The SGX ranges from the PowerVR SGX 520 which only has one USSE pipe to the high end SGX 543MP16 which has 64 USSE2 pipes (4 USSE2 pipes per core x 16 cores). The iPhone 3GS, I believe, uses the 520 - the lowest end of the new product offering. Update: Thanks to BlazingDragon and psonice for pointing out that the 3GS may in fact use a PowerVR SGX 535 based on drivers on the iPhone 3GS. It could still use a lower end SGX core and use the 535's driver, but there's at least the possibility that the 535 is under the hood of the 3GS.

A single USSE pipe can execute, in a single clock, a two-component vector operation or a 2 or 4-way SIMD operation for scalars. The USSE2 pipes are upgraded that handle single clock 3 or 4 component vector operations, have wider SIMD and can co-issue vector and scalar ops. The USSE2 pipes are definitely heavier and have some added benefits for OpenCL. For the 3GS, all we have to worry about is the single USSE configuration.

  iPhone 3G (PowerVR MBX-Lite) PowerVR SGX @ 100MHz PowerVR SGX @ 200MHz
Manufacturing Process 90nm 65nm 65nm
Clock Speed ~60MHz 100MHz 200MHz
Triangles/sec 1M 3.5M 7M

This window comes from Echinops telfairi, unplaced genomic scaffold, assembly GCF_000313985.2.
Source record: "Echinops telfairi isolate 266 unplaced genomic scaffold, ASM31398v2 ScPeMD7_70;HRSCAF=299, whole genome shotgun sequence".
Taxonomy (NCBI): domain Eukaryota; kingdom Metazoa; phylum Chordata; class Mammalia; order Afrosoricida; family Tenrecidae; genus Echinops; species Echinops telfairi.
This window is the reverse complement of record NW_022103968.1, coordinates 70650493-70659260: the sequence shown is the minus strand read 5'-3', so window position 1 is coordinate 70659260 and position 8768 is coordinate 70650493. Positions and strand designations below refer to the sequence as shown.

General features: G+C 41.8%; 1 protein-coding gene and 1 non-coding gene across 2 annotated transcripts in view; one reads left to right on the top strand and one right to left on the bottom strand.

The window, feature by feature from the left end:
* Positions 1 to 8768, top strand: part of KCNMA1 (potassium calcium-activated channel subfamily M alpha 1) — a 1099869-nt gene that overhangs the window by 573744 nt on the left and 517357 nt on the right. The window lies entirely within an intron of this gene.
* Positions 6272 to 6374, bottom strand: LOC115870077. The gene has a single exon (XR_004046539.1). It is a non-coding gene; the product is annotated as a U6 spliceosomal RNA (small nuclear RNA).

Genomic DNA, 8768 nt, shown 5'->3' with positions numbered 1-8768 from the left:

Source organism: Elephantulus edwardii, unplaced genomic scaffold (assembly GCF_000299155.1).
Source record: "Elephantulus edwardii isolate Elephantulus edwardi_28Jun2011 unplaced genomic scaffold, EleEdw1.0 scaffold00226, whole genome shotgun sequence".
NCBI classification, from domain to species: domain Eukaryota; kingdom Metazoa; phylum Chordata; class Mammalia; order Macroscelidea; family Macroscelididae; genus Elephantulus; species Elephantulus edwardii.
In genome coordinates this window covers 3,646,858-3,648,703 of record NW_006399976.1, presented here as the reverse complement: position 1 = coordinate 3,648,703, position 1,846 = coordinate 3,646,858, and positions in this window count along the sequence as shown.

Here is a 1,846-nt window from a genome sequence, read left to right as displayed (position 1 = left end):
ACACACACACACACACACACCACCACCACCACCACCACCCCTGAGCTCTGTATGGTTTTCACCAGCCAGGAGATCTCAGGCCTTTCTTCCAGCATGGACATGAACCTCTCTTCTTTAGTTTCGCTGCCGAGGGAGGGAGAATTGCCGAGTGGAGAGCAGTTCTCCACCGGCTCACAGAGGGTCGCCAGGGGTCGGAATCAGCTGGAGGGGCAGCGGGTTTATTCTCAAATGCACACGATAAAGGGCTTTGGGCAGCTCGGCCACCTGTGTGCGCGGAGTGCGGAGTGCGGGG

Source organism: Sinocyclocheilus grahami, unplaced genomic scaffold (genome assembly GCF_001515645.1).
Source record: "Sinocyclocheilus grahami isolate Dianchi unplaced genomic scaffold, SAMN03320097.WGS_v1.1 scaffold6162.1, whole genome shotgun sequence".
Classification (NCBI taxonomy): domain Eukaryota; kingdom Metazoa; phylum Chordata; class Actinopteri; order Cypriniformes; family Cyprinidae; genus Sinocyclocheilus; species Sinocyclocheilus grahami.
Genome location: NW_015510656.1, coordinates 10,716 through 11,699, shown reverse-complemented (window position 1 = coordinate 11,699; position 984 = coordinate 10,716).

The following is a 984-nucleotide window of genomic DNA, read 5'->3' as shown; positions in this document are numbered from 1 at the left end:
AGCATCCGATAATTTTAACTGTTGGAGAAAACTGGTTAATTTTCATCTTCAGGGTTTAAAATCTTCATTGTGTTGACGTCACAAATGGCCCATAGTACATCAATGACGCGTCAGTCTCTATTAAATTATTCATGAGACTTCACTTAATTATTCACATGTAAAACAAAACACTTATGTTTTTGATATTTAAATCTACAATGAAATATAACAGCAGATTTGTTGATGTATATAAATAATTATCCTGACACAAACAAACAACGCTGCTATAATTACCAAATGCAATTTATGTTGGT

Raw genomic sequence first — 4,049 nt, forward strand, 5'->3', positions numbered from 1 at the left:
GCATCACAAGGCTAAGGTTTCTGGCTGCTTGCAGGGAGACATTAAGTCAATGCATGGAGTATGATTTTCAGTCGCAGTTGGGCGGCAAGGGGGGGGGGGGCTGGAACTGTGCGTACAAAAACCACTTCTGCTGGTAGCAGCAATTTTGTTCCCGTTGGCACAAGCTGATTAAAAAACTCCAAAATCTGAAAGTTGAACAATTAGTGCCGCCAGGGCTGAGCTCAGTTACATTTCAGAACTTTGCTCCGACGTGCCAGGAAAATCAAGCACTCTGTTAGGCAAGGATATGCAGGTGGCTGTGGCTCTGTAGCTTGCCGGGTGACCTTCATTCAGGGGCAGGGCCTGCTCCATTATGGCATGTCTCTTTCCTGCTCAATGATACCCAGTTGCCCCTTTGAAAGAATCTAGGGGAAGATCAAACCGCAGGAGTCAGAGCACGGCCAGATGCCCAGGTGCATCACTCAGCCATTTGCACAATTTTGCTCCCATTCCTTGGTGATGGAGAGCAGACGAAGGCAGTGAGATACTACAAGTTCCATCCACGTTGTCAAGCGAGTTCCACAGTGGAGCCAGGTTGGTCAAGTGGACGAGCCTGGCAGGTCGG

Pixels/sec 100M 125M 250M

 

In its lowest end configuration with only one USSE pipe running at 200MHz, the SGX can push through 7M triangles per second and render 250M pixels per second. That’s 7x the geometry throughput of the iPhone 3G and 2.5x the fill rate. Even if the SGX ran at half that speed, we’d still be at 3.5x the geometry performance of the iPhone 3G and a 25% increase in fill rate. Given the 65nm manufacturing process, I’d expect higher clock speeds than what was possible on the MBX-Lite. Also note that these fill rates take into account the efficiency of the SGX’s tile based rendering engine.

Obviously all games on the app store were designed for the PowerVR MBX-Lite and the SoC in the iPhone/iPhone 3G/iPod Touch. Some do run faster/smoother on the 3GS thanks to the faster CPU and GPU, but the new hardware should enable an entirely new class of game in the future.

Developers will have to deal with a segmented user base, since there are around 20 million PowerVR MBX-Lite based phones and a bit over 1 million SGX based 3GSes in the market.

The GPU Comparison